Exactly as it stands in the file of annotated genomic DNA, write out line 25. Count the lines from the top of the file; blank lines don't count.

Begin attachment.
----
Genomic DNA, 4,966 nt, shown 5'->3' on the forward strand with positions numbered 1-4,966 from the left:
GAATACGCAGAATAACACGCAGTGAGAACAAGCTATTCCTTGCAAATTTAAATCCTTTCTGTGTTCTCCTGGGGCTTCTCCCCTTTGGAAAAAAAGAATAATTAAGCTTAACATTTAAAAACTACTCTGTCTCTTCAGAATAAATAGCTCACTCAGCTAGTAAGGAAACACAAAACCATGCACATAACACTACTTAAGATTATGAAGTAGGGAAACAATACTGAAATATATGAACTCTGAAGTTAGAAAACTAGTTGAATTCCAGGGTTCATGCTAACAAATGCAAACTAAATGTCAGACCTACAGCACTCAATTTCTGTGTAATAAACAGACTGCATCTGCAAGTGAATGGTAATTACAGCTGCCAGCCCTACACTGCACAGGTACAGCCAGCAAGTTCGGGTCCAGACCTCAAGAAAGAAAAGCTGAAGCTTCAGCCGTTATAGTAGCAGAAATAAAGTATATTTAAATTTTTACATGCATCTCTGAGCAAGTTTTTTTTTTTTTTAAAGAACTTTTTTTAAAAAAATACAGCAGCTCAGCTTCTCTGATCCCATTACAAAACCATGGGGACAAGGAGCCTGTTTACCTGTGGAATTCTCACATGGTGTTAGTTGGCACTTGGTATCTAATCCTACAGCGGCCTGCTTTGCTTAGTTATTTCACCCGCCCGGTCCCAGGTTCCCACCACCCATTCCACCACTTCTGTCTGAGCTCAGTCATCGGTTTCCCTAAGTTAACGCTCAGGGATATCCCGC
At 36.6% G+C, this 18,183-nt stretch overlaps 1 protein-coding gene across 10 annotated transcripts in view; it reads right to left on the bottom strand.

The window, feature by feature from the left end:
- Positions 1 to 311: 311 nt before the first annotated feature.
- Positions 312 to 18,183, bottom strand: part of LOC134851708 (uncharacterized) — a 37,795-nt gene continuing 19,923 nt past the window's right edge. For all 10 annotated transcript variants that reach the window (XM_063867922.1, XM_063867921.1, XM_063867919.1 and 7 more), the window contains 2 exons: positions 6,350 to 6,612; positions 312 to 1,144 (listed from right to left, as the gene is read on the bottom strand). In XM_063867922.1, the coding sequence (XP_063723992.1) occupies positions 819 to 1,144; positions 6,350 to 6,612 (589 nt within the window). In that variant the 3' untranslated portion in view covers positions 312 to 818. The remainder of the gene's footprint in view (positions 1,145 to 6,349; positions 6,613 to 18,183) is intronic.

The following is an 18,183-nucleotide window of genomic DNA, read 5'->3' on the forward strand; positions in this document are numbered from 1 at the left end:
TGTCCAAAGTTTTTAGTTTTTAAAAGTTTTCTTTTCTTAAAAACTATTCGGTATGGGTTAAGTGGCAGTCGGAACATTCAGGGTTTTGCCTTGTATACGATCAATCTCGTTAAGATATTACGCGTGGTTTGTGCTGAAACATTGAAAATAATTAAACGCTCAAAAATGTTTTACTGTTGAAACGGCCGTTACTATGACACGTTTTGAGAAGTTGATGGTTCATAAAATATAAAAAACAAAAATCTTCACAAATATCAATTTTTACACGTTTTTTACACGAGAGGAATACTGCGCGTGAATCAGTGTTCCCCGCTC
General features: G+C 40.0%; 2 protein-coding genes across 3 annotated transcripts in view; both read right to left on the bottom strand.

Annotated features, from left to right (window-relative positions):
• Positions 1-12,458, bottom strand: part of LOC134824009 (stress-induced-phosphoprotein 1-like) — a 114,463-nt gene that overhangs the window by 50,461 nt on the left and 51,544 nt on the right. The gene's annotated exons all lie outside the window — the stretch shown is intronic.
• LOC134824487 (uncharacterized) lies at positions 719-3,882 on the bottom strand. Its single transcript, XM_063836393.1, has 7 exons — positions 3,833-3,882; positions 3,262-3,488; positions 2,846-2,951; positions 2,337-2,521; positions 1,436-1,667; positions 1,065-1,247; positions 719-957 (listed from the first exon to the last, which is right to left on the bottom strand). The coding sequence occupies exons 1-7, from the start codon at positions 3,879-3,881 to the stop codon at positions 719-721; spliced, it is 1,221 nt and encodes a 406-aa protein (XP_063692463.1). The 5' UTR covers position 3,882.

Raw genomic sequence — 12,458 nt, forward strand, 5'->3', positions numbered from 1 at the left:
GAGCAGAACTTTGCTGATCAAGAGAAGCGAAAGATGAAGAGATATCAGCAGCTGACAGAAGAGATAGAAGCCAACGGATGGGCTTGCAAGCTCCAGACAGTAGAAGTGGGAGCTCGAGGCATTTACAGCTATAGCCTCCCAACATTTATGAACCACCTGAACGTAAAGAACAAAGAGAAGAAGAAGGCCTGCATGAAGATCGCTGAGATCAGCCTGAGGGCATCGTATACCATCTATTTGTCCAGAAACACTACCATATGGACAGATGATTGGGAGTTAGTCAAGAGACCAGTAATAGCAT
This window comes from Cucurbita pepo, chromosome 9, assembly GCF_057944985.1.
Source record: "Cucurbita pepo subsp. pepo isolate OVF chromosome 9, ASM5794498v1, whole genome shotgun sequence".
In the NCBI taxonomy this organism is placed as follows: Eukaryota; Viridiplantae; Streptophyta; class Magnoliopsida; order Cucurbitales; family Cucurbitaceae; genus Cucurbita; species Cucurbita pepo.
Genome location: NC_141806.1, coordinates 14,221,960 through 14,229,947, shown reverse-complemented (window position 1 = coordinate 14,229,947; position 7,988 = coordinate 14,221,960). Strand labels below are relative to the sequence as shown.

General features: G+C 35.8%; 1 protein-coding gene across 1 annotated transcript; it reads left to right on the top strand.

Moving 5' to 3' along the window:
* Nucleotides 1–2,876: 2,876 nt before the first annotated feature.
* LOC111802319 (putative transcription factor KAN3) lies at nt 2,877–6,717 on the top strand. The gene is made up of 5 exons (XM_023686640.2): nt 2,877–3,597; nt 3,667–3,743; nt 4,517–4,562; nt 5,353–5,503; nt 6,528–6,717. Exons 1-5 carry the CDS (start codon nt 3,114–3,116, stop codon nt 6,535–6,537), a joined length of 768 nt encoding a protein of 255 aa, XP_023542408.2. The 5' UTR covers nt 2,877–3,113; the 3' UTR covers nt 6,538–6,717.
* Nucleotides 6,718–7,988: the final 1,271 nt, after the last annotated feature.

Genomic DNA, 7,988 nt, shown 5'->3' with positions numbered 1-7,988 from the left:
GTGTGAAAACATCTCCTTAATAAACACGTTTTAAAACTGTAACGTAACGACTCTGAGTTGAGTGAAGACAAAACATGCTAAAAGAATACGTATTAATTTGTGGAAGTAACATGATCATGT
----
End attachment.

GTGTGAAAACATCTCCTTAATAAACACGTTTTAAAACTGTAACGTAACGACTCTGAGTTGAGTGAAGACAAAACATGCTAAAAGAATACGTATTAATTTGTGGAAGTAACATGATCATGT